Kai Teichert has been sculpting portraits since 1989. The method employed is ancient, the clay is not burnt but conserved with linseed oil, and once dried, painted in oil colours. This alludes to the overall subjects title - NOFRETETE (Nerfertiti), the bust of Nerfertiti that can be found in Neues Museum Berlin. This is one of the oldest examples surviving of this unique employment of colour on statuary to enhance the subjects inner light within the sculptural portrait.
During the course of sculpting, Teichert is in open dialogue with his subjects in a private or public space, lending the action a performative quality, and within this action, a conversation, a dialogue is formed between artist and sitter. This intimacy informs Teichert's complex, realist form with a depth of astute observation to be witnessed in the finished bust.
His portraits are the result of his contact and interest with many. His dialogues have reached as diverse a subjects as Nobel Prize winning scientist, Paul J. Crutzen for his research into the effects of the ozone on global warming, whose bust he modelled in Crutzen's office in Mainz, Germany.
Teichert spent time in an elderly citizens home in North Germany and did the bust of Lulu Koerner who was one hundred years old.
In Frankfurt/Main, Germany, he made in a studio, the portrait of Jean-Christophe Ammann, who was the first director of the Museum of Modern Art in Frankfurt.
Marie-Jeanne Stefani, a well-known personality in Roubaix, France was sculpted in the library of the Musée La Piscine Roubaix, France.
The bust of the Norwegian painter Kjell Pahr-Iversen was modelled in Pahr-Iversens studio in Stavanger, Norway.
The busts, his portraits in clay, are in many private collections throughout Germ any, France, Netherlands and Norway. The portraits can be found in public collections including the Staatsgalerie Stuttgart, the Deutsches Historisches Museum Berlin, the Berliner Dom (Cathedreal), Musée d´Art et d´Industie La Piscine Roubaix/France.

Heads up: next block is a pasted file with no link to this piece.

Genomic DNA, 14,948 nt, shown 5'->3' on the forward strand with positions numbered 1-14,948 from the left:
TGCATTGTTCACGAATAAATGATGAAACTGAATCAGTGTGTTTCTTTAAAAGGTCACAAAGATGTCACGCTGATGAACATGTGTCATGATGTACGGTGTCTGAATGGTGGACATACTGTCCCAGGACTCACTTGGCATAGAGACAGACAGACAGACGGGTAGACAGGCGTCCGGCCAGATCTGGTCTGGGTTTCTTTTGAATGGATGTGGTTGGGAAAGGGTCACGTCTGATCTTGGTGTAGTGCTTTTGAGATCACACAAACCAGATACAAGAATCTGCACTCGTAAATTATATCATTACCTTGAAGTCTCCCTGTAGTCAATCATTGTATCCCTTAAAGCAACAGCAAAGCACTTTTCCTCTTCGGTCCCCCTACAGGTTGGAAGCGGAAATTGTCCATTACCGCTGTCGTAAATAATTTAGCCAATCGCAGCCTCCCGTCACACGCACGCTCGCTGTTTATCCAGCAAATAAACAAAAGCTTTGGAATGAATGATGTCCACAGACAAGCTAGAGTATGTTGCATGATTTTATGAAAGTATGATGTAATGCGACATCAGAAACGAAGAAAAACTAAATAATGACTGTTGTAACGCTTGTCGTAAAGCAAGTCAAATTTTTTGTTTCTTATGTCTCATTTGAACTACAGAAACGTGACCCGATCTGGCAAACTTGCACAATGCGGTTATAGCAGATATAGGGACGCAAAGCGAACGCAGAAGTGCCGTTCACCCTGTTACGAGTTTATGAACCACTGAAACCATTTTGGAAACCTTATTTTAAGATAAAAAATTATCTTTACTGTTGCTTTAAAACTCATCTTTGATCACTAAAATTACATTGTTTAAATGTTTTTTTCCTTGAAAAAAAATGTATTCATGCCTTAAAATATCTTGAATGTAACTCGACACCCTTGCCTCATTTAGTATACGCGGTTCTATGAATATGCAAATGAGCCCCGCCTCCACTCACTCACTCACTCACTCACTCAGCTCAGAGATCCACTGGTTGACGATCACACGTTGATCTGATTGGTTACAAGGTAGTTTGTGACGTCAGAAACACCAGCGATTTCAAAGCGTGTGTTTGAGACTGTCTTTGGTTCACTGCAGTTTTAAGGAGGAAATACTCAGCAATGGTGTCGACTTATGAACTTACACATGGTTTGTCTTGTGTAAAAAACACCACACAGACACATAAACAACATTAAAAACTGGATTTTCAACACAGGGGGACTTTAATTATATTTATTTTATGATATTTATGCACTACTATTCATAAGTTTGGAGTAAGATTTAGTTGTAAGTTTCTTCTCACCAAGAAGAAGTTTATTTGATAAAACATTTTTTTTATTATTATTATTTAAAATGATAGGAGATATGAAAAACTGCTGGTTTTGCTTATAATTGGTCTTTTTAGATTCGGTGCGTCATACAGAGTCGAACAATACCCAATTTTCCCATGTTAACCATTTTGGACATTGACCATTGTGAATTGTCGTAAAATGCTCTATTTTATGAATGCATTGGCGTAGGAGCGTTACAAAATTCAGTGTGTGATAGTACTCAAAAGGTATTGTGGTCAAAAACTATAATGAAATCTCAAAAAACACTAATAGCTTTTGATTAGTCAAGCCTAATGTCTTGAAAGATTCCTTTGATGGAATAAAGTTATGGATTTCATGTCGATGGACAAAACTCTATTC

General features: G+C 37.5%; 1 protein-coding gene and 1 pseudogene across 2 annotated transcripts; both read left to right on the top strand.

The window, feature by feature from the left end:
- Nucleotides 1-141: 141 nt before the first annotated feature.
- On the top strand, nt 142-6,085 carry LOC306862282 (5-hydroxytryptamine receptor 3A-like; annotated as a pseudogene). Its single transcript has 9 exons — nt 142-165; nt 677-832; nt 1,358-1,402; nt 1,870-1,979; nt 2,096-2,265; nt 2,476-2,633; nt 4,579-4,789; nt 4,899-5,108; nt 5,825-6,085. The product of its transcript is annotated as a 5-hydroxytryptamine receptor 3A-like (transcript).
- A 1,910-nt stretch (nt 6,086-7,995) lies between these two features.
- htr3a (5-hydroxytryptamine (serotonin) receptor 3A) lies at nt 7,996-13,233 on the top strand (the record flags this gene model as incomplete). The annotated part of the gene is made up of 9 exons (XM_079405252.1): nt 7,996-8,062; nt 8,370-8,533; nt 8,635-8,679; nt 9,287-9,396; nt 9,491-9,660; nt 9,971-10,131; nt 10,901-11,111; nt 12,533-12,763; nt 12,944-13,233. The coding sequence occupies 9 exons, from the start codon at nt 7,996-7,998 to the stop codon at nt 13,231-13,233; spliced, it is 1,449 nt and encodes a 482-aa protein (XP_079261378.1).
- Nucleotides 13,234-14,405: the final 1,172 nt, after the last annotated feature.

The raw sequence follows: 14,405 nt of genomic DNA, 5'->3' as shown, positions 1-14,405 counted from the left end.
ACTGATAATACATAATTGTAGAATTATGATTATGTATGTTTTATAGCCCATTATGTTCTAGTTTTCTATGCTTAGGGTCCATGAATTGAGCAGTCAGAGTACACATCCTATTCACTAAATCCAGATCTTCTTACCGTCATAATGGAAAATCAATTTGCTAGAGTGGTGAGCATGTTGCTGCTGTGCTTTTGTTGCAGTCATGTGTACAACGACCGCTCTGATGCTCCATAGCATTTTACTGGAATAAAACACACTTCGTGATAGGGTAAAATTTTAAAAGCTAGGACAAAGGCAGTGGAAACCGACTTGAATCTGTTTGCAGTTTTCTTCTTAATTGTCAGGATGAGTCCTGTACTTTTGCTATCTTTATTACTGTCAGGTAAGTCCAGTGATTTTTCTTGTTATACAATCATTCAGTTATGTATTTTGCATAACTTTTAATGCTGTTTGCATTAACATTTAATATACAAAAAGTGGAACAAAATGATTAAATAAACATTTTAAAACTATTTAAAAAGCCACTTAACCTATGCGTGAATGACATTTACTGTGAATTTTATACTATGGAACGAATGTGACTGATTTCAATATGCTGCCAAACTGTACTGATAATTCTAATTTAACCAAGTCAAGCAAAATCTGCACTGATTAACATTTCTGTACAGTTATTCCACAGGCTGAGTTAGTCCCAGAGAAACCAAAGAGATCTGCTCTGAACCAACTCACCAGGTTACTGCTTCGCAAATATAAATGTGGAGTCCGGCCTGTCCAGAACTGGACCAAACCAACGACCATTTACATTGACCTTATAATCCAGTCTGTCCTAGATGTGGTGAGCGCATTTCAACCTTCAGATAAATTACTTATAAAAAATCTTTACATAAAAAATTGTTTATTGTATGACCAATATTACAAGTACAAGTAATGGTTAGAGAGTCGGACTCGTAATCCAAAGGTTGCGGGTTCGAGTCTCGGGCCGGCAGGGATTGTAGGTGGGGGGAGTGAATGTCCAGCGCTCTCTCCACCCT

The bust of Czech President and writer Václav Havel, modelled in his office in Prague, was unveiled in Prague at the Czech National Theater on November 17 2011 a month before his death.
The history of art is long and difficult to change. For example the classical sculptures of Greece and Rome that always have been interpreted as white marble and cut-off noses and externalities. It is a tradition since the renaissance that the white bodies have been the core of inspiration. Artists have been drawing and modeling from these models. Science, though, has shown that these sculptures originally were painted and had eyes of glass. This is quite a different tradition than the classical sculptural expression.
This is the new tradition that Kai Teichert is connected to. Teichert choose an artist portrait in Stavanger; and not an easy choice: Kjell Pahr-Iversen, the artist with two faces. From the archaic elevated portrait of the classical tradition to the more realistic portrait of the popular tradition.
The more interesting of Teicherts portraits is the realistic aspect to it – because it is more realistic than we traditionally wish to see from a sculpture. The portrait is a true proof of the force of the realistic approach asopposed to the wax-cabinett based idolizing and the classical heroism.
Text: Peter S. Meyer, Director of Rogaland Kunstmuseum Stavanger, Norway, 2010.